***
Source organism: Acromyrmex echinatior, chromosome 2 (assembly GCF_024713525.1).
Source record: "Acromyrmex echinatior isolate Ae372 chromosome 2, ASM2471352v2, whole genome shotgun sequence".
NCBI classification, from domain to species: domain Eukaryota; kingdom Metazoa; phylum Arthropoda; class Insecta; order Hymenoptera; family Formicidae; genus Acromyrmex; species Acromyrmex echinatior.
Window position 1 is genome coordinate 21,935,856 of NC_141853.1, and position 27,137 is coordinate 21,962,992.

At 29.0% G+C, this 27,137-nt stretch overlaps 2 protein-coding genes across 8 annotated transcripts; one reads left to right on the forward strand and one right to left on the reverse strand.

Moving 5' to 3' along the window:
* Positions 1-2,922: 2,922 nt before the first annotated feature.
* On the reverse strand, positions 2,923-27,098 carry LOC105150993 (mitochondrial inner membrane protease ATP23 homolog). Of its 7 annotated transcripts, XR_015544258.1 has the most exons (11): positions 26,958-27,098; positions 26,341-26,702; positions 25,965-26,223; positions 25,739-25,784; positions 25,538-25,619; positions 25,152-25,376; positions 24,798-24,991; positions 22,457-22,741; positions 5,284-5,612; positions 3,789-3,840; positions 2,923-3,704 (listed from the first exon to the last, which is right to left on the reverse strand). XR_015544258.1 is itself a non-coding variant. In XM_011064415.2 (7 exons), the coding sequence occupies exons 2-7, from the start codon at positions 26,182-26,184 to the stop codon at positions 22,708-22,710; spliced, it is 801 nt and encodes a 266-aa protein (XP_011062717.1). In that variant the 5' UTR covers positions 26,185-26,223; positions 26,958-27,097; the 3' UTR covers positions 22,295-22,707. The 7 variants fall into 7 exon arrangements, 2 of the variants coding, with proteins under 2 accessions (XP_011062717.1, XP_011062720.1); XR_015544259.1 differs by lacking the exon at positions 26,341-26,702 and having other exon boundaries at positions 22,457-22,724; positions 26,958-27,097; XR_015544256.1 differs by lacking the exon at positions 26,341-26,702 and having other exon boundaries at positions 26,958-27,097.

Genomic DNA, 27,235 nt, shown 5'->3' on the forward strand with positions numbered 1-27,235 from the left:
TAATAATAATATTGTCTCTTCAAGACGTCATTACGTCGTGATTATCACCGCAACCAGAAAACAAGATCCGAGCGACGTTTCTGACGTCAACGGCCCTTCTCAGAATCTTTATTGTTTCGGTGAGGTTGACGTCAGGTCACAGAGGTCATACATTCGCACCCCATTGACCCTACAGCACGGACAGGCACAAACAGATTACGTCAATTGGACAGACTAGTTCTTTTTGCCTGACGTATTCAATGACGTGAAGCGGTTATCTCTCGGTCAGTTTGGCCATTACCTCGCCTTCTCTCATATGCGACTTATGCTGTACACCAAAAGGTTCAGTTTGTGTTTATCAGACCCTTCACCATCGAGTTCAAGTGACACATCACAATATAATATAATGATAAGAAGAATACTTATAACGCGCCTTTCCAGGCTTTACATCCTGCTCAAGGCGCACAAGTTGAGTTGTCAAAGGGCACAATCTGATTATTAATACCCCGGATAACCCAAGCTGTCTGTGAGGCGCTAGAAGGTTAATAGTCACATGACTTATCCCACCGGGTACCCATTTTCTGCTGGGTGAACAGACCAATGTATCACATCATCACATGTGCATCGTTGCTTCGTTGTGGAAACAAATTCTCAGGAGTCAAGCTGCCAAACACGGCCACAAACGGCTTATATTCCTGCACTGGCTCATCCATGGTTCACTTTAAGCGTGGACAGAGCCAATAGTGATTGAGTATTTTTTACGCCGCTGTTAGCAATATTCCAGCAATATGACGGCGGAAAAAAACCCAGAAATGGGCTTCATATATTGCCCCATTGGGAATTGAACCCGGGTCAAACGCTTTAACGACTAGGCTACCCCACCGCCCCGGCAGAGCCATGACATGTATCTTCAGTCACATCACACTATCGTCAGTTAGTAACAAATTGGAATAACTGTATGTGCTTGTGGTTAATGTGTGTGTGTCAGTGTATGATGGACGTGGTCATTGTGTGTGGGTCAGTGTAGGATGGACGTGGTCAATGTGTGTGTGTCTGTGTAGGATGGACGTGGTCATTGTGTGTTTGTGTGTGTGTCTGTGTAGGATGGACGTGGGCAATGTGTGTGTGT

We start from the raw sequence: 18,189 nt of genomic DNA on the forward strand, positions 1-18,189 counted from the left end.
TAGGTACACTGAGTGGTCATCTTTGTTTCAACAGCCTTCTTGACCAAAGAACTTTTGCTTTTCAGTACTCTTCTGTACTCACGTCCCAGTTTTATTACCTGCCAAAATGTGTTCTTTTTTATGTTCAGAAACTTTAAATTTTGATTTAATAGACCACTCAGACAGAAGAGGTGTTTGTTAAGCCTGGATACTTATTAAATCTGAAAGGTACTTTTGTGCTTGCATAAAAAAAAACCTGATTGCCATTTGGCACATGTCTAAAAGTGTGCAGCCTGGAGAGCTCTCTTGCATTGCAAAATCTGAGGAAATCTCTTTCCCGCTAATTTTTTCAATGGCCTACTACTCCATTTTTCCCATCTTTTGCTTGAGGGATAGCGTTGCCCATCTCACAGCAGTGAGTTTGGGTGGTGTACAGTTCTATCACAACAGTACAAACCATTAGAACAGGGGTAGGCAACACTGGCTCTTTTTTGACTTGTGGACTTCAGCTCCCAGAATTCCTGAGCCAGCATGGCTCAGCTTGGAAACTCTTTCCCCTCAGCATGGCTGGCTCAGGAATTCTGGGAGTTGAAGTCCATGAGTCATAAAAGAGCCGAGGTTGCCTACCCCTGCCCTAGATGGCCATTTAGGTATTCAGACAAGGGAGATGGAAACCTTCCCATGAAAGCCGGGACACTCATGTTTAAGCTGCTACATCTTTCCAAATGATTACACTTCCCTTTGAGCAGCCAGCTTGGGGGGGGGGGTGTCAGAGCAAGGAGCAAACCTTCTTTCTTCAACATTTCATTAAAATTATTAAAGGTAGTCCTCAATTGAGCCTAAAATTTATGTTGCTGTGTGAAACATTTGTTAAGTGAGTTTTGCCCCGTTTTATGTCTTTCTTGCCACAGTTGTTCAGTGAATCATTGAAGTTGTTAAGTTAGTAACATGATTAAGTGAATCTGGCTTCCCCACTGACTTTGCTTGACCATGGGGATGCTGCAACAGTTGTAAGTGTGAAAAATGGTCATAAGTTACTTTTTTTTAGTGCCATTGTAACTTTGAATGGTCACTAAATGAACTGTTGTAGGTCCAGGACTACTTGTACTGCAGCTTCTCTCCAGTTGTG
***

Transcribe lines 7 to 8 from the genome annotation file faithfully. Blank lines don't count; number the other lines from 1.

* Positions 1-2,922: 2,922 nt before the first annotated feature.
* On the reverse strand, positions 2,923-27,098 carry LOC105150993 (mitochondrial inner membrane protease ATP23 homolog). Of its 7 annotated transcripts, XR_015544258.1 has the most exons (11): positions 26,958-27,098; positions 26,341-26,702; positions 25,965-26,223; positions 25,739-25,784; positions 25,538-25,619; positions 25,152-25,376; positions 24,798-24,991; positions 22,457-22,741; positions 5,284-5,612; positions 3,789-3,840; positions 2,923-3,704 (listed from the first exon to the last, which is right to left on the reverse strand). XR_015544258.1 is itself a non-coding variant. In XM_011064415.2 (7 exons), the coding sequence occupies exons 2-7, from the start codon at positions 26,182-26,184 to the stop codon at positions 22,708-22,710; spliced, it is 801 nt and encodes a 266-aa protein (XP_011062717.1). In that variant the 5' UTR covers positions 26,185-26,223; positions 26,958-27,097; the 3' UTR covers positions 22,295-22,707. The 7 variants fall into 7 exon arrangements, 2 of the variants coding, with proteins under 2 accessions (XP_011062717.1, XP_011062720.1); XR_015544259.1 differs by lacking the exon at positions 26,341-26,702 and having other exon boundaries at positions 22,457-22,724; positions 26,958-27,097; XR_015544256.1 differs by lacking the exon at positions 26,341-26,702 and having other exon boundaries at positions 26,958-27,097.